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Archive for 'Civil Records'

Researching Foreign Affairs Records Part III: Research Hints

This is the third post in a four-part series about conducting research in the records of agencies specifically responsible for U.S. foreign relations.  It is derived from information on the NARA web pages devoted to that topic. Please visit Part I, Part II, and Part IV. Here are some very basic hints on how to approach […]

Researching Foreign Affairs Records, Part II: Getting Started

This is the second post in a four-part series about conducting research in the records of agencies specifically responsible for U.S. foreign relations.  It is derived from information on the NARA web pages devoted to that topic.  The recommendations herein are applicable to other records, too. Please visit Part I, Part III, and Part IV. […]

Researching Foreign Affairs Records, Part I: Introduction

This is the first post in a four part series about conducting research in the records of agencies specifically responsible for U.S. foreign relations. It is derived from information on the NARA web pages devoted to that topic. Please visit Part II, Part III, and Part IV. The United States has played a key role […]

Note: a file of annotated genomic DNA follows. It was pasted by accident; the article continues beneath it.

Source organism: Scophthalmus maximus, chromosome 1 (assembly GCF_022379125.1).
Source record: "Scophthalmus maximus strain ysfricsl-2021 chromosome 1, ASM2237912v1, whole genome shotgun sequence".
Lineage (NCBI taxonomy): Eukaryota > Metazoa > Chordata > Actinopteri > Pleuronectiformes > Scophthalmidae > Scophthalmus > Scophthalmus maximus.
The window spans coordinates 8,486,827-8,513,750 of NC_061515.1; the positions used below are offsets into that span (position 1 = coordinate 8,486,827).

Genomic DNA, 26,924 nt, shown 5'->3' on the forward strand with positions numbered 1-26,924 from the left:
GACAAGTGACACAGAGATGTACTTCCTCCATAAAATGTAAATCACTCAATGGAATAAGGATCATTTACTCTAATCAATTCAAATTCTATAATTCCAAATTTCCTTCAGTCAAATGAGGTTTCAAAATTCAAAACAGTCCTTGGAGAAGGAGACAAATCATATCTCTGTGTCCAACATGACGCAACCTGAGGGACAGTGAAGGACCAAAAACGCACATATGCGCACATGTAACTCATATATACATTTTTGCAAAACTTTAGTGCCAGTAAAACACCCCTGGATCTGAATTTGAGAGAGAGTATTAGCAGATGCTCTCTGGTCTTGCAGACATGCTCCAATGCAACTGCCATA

D + 10 Years: The 1954 Celebration of the World War II Invasion of Normandy

Today’s post is written by David Langbart, Archivist at the National Archives in College Park. This past weekend saw the celebration of the 70th anniversary of the invasion of Normandy during World War II.  The invasion was memorably portrayed in the movie The Longest Day (1962) and in episodes of the mini-series “Band of Brothers.”  By all accounts, this […]

Nicholas Winton and Refugee Children: A Follow-up to “60 Minutes”

Today’s post is written by David Langbart, Archivist at the National Archives in College Park. The April 27, 2014, broadcast of the CBS news show “60 Minutes” included a segment entitled “Saving the children.”   It recounted the efforts of Nicholas Winton, a British citizen, to save almost 700 Czechoslovakian children, mostly Jewish, from the Nazi […]

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